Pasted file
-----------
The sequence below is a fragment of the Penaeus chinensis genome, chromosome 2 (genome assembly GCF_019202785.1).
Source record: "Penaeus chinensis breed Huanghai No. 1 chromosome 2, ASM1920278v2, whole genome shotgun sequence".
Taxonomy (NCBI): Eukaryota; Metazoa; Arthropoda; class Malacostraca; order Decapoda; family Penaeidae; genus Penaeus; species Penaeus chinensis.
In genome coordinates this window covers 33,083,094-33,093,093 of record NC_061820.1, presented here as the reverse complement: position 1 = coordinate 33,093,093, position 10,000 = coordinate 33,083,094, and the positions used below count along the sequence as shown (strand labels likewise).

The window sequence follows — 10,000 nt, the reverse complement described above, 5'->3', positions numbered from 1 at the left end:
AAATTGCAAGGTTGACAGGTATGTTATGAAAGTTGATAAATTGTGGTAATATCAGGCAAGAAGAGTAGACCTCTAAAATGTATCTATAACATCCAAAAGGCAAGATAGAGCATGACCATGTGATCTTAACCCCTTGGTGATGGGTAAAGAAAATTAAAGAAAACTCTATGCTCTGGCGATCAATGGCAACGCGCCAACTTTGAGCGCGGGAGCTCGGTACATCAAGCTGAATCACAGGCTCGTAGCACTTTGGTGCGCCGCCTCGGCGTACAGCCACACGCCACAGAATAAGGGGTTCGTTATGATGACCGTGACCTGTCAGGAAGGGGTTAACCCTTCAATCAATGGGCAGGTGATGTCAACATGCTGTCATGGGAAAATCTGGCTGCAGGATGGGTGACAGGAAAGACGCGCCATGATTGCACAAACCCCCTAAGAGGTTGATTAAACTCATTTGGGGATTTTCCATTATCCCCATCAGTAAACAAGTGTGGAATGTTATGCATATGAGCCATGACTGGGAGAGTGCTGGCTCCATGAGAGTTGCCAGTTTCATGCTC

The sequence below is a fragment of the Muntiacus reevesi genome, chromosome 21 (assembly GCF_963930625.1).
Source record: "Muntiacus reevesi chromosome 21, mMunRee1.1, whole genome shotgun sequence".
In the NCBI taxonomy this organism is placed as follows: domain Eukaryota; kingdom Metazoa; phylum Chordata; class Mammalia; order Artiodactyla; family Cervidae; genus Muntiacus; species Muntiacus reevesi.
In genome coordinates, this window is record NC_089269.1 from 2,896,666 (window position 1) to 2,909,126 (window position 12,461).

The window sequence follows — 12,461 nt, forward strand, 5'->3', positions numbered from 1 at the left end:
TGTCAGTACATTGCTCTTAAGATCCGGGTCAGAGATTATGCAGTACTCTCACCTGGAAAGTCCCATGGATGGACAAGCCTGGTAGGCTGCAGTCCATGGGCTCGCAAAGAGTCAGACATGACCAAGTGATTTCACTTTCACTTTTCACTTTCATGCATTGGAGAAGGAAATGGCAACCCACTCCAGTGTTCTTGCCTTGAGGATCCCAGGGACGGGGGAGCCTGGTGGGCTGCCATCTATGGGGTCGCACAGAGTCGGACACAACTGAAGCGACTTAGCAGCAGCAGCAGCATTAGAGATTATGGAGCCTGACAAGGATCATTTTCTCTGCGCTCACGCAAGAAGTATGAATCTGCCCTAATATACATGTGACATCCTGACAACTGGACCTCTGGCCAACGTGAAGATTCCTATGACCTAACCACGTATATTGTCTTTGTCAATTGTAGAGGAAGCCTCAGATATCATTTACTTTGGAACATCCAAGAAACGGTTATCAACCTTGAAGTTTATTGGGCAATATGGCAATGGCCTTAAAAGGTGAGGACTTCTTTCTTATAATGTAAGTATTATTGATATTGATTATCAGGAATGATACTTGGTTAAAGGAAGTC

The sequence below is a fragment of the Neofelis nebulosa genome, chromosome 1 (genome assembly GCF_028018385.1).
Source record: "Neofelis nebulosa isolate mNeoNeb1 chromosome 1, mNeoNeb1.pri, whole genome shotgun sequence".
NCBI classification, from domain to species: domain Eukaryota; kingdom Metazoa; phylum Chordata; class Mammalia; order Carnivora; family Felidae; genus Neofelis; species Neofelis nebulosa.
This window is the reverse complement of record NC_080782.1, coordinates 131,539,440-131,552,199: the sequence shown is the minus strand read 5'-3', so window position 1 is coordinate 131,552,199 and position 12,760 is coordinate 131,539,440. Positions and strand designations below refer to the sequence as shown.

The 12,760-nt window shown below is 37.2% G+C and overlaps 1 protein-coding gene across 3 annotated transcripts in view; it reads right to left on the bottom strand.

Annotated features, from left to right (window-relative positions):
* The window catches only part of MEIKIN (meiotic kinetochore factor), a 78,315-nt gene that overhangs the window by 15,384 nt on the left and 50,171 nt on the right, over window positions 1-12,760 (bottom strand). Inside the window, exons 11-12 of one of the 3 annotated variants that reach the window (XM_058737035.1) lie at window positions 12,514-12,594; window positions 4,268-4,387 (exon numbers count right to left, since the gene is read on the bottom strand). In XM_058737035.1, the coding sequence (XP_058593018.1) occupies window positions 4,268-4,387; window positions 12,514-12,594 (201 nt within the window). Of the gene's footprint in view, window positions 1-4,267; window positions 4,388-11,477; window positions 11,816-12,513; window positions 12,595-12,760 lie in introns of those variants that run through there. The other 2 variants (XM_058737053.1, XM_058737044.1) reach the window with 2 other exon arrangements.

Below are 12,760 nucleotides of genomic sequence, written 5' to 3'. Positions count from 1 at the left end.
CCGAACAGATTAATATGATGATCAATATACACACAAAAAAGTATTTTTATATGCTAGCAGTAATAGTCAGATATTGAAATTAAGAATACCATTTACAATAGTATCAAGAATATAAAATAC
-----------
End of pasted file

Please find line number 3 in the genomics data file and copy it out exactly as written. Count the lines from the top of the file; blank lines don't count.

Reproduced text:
Taxonomy (NCBI): Eukaryota; Metazoa; Arthropoda; class Malacostraca; order Decapoda; family Penaeidae; genus Penaeus; species Penaeus chinensis.